The same great formula formerly known as Veganmax, Vegan Protein contains 24g pea + rice protein per serving. Available in naturally flavored Vanilla, Chocolate or Chocolate Mint Chip.
Choose the best protein supplement for your plan - learn more.
The most convenient way to get more vegan protein. You don’t have to be vegetarian or vegan to benefit from plant-based protein. Carnivores are welcome, too. Because whether you’re trying to bulk up, maintain lean muscle or slim down, clean vegan protein can help you achieve your goal.
VeganMax is a non-dairy protein powered by two superior plant-based sources pea protein isolate and rice protein concentrate. It’s soy-free, gluten-free and 100% suitable for vegan diets. It tastes great with water, but you can also mix it with other foods or beverages to increase your protein intake before or after a workout.
These statements have not been evaluated by the Food and Drug Administration. This product is not intended to diagnose, treat, cure, or prevent any disease.
Protein to the (Vegan) Max
While there are an abundance of protein supplement options in the market; they can generally be split into two broad categories: animal-based (casein, whey and egg) and plant-based (hemp, rice, pea, etc.) proteins.
Whey protein is a by-product of the cheese manufacturing process and is the liquid that is left behind after milk is curdled and strained. Since whey protein is derived from milk, lactose intolerance is a common side effect. As a result, whey protein is a common allergen and for some, dairy (and whey protein along with it) more broadly can cause bloating which is a symptom of the body’s inability to digest it. Symptoms related to digestive issues include abdominal pain, gas, bloating and diarrhea.
Plant-based proteins, on the other hand, are much easier to digest without some of the side effects associated with whey protein. Plant protein is packaged along with phytonutrients, antioxidants, vitamins, minerals, and fiber—all critical components for optimal health and disease prevention.
So, if dairy causes you issues, consider trying a plant-based option (and one that tastes great to boot) to get that extra helping of protein!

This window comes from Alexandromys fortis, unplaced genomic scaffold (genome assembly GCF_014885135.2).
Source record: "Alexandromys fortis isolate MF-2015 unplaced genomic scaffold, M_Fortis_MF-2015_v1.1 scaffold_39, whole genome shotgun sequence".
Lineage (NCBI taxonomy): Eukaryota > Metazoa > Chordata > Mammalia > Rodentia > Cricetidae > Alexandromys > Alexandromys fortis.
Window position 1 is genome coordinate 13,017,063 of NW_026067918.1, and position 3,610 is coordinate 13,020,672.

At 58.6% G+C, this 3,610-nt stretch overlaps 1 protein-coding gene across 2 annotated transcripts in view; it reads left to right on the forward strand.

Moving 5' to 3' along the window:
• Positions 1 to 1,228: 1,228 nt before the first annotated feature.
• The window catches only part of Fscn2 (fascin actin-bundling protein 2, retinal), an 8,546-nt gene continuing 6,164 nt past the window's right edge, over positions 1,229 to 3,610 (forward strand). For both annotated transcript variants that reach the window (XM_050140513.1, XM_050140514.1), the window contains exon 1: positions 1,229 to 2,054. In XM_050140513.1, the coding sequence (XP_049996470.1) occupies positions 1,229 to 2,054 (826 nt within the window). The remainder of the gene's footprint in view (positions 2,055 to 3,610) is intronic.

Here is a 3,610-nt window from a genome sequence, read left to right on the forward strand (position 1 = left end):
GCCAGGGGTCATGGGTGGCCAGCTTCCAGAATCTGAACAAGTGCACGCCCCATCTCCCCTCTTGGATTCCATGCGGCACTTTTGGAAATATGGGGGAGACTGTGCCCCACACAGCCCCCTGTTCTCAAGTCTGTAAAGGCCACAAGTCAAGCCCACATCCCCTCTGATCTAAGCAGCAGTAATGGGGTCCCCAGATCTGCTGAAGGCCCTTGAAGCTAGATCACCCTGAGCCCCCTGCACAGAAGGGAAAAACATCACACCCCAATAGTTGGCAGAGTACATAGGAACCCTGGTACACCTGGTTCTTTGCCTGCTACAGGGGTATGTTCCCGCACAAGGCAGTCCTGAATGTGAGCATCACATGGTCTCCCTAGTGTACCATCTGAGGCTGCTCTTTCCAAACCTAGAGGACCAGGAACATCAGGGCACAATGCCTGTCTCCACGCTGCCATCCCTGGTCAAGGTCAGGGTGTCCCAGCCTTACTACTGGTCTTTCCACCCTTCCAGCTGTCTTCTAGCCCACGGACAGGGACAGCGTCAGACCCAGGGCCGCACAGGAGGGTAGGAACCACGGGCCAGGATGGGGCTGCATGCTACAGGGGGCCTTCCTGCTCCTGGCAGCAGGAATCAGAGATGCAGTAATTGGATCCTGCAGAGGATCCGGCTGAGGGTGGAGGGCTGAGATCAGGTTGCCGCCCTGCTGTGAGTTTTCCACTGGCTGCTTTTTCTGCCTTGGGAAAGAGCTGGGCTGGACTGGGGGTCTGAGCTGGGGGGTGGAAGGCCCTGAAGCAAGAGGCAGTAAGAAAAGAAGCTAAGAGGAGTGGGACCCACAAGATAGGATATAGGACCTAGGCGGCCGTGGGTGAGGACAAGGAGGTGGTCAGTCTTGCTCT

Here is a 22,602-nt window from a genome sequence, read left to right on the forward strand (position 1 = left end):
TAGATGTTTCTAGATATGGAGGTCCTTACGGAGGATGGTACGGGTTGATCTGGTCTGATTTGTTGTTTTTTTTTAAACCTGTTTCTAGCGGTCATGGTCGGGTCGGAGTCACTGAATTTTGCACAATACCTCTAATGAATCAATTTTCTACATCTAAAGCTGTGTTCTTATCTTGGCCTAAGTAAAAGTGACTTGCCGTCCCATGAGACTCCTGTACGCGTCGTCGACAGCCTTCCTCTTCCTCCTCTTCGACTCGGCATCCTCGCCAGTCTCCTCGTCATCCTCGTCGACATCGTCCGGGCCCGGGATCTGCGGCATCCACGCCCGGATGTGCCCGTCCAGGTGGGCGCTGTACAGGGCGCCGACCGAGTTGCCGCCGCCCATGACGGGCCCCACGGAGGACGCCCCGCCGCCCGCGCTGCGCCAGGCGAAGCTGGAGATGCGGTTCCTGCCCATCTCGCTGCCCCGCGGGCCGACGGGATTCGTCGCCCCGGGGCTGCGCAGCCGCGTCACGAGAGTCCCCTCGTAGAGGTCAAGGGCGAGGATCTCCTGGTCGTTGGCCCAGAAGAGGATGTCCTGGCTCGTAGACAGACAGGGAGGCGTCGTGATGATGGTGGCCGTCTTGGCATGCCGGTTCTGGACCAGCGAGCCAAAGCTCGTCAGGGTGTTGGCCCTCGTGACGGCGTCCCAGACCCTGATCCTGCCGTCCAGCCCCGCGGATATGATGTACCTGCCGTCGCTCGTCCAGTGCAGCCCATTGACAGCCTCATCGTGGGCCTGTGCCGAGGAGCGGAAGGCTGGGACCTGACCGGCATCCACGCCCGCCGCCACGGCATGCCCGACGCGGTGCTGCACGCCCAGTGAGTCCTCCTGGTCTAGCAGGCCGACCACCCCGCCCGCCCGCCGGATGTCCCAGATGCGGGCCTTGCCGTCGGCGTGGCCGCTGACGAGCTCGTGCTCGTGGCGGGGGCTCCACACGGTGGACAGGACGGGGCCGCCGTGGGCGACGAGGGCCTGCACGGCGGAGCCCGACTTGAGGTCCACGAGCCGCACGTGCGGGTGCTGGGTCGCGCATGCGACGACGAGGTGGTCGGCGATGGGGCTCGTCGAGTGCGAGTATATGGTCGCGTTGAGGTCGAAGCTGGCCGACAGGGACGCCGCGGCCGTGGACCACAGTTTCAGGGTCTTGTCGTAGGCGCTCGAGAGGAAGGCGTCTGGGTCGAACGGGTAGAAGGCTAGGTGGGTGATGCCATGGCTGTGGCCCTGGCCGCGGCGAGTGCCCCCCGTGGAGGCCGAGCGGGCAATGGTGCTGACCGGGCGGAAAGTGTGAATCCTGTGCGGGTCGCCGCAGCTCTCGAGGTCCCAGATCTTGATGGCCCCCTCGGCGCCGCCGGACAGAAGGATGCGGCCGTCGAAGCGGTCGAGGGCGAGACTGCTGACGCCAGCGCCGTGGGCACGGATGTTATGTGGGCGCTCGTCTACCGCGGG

Do You Have to Eat Protein Immediately After a Workout?
to learn why the advice to “optimize in 45” may still hold true.
Are You Protein Poor?
Since 2010 the USDA has recommended that adults over 18 eat 0.36 grams of protein per pound of body weight daily, which works out to roughly 55 grams of protein for a 150-pound person. But that amount may be too low for most active people, according to a 2015 study by a team of researchers in Canada and Texas, published in Applied Physiology, Nutrition, and Metabolism. Click here
to read more.
Protein Power: What You Need to Know
You need protein to build muscle, manage your metabolism, and support tissue repair. But how much? What kind? And can you get too much? We answer your top-12 questions about protein - Click here
How to Choose an Omega-3 Supplement
For those who can’t or choose not to eat fatty fish, or who have certain health issues, supplementation is a way to increase omega-3 levels. “There are some conditions that might respond well to supplementation, such as depression or cardiovascular risk factors, including elevated triglycerides,” explains Kathie Madonna Swift, MS, RDN, LDN. If you're ooking to increase your omega-3 levels, Click here
for six tips to finding the right supplement.
The Omega Balance
If you’ve been paying attention to health headlines over the last few decades, you’ve likely heard about essential fatty acids (EFAs) — specifically omega-3s and omega-6s. These nutrients play many vital roles in supporting our overall health, including increasing nutrient absorption, ensuring proper growth and development of the brain and nervous system, and reducing the risk of chronic illnesses, such as heart disease. Click here
for a guide to understanding omega-3 and omega-6 fatty acids and how they influence your health.
Q: Can a multivitamin improve my fitness results and sports performance?
A: In a roundabout way, yes. Improve your overall health and your performance will follow suit. “Taking a daily multivitamin isn’t going to increase your sports performance right away, but it will help over the long term,” says Mike Roussell, PhD, author of The Six Pillars of Nutrition: A Simple Diet Solution for Permanent Weight Loss, Better Health, and a Longer Life (Dream Big Publishing, 2011). “Multivitamins can help fill any essential nutrient gaps in your diet and correct deficiencies that could compound over time and work against your fitness results,” he explains. If you’re an athlete, Roussell suggests considering an additional mineral supplement that provides extra zinc and magnesium. These minerals are readily depleted during intense activity, and magnesium depletion in healthy people has been shown to decrease cardiovascular function during exercise. But don’t megadose on any supplement unless you’re following the advice of your health professional. And, keep in mind that the natural form is always better than synthetic, so whenever possible, eat real food instead of relying on a laboratory-based chemical process.